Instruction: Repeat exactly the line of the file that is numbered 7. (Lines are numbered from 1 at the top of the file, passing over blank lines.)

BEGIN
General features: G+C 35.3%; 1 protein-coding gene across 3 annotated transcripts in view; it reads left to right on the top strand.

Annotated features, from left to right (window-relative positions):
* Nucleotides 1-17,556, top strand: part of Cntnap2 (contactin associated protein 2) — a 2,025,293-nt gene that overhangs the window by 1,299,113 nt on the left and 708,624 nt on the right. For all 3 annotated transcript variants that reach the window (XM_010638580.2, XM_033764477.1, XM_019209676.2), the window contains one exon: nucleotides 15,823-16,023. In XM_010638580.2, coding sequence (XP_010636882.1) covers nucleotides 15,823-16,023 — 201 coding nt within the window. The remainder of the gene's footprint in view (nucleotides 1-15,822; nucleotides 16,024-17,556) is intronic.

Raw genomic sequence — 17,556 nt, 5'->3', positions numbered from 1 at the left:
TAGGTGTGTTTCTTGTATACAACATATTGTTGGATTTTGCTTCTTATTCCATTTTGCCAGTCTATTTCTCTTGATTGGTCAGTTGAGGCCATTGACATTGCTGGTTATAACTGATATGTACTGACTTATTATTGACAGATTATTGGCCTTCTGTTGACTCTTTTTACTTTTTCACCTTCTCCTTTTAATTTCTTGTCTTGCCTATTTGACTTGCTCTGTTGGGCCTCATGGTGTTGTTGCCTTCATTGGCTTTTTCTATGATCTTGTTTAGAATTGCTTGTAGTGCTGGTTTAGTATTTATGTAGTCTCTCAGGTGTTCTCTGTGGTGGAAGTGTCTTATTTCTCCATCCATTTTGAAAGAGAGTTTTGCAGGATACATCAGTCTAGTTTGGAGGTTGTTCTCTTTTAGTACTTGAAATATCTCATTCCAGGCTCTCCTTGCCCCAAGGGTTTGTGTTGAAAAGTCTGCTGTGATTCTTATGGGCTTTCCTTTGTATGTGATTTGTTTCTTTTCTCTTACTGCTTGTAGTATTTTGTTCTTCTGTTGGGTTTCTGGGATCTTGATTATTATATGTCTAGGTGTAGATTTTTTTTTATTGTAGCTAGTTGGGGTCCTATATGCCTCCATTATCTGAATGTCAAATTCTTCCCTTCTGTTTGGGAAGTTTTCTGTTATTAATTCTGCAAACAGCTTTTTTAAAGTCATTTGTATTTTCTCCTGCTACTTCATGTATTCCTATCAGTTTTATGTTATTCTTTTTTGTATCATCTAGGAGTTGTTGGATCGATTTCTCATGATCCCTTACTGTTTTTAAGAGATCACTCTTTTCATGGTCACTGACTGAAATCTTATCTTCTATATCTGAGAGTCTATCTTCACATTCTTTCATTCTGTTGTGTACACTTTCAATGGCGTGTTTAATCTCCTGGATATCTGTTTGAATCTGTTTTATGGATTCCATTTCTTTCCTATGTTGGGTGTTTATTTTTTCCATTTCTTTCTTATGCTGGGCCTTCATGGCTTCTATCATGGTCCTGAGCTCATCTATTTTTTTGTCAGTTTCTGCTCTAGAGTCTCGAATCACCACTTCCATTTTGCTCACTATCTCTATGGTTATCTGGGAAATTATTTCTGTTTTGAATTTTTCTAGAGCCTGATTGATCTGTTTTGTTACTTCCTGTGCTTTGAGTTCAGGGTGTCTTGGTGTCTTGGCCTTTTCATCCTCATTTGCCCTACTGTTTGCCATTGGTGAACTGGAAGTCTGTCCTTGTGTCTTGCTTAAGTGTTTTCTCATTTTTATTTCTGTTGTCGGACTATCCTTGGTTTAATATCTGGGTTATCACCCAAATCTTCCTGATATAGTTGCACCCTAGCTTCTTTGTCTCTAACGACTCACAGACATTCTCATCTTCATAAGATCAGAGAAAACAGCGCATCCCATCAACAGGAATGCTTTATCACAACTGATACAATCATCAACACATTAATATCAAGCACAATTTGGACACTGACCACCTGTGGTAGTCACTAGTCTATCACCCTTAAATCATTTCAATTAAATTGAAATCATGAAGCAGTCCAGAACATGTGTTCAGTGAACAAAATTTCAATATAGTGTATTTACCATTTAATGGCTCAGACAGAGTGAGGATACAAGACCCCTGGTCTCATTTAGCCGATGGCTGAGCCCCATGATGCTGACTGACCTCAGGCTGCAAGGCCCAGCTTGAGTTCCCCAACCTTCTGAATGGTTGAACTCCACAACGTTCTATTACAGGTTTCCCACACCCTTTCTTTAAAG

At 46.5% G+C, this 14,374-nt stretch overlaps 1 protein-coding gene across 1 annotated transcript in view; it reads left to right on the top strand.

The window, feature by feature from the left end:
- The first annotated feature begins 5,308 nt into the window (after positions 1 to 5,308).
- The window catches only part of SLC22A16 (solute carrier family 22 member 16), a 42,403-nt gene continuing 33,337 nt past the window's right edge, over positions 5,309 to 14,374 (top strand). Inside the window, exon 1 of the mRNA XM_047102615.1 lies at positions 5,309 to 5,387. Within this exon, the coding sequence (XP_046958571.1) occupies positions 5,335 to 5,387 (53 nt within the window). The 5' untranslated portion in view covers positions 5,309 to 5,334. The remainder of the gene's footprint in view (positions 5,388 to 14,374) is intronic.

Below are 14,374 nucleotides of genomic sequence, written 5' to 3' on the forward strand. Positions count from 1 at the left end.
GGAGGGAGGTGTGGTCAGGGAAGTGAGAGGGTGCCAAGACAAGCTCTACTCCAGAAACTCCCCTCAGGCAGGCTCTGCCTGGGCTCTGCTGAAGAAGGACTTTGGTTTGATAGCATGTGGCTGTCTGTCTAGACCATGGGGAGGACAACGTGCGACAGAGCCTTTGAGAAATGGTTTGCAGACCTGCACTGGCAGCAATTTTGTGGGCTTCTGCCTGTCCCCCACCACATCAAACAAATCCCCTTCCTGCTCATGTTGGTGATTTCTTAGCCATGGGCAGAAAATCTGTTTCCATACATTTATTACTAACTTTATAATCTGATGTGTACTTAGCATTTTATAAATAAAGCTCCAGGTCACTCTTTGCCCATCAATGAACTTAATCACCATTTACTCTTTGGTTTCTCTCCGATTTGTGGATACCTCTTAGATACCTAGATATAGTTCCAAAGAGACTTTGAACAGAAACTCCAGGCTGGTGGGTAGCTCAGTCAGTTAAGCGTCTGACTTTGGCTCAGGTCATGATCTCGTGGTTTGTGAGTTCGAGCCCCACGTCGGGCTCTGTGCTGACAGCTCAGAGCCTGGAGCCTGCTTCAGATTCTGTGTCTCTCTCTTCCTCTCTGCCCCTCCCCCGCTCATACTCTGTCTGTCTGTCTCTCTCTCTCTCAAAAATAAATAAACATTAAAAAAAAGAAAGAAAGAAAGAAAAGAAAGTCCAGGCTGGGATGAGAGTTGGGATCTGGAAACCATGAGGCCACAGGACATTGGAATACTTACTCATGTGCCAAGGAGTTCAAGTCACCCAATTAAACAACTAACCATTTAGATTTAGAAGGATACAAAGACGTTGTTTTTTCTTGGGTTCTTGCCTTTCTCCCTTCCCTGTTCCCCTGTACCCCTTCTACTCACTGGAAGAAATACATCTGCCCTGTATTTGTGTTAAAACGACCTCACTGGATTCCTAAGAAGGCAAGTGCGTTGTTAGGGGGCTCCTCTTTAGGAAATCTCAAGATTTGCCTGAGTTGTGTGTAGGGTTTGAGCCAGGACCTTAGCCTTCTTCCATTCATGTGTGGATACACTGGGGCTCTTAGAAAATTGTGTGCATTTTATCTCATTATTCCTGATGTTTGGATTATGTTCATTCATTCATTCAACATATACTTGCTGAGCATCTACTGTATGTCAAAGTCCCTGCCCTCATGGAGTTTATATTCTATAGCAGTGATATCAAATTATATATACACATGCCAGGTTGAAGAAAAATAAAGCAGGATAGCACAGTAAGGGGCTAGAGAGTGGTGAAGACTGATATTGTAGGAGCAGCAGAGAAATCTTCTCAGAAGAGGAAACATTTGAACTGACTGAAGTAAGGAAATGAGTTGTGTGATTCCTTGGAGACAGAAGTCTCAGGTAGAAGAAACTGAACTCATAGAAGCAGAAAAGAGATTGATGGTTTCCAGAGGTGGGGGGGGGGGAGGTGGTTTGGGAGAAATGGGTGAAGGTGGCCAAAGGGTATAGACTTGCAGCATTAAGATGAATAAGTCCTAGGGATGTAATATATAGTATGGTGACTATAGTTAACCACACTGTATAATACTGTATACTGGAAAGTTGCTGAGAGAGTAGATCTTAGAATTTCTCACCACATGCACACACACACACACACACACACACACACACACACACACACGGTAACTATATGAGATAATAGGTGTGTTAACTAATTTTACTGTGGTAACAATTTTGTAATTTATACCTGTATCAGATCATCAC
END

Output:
The window, feature by feature from the left end: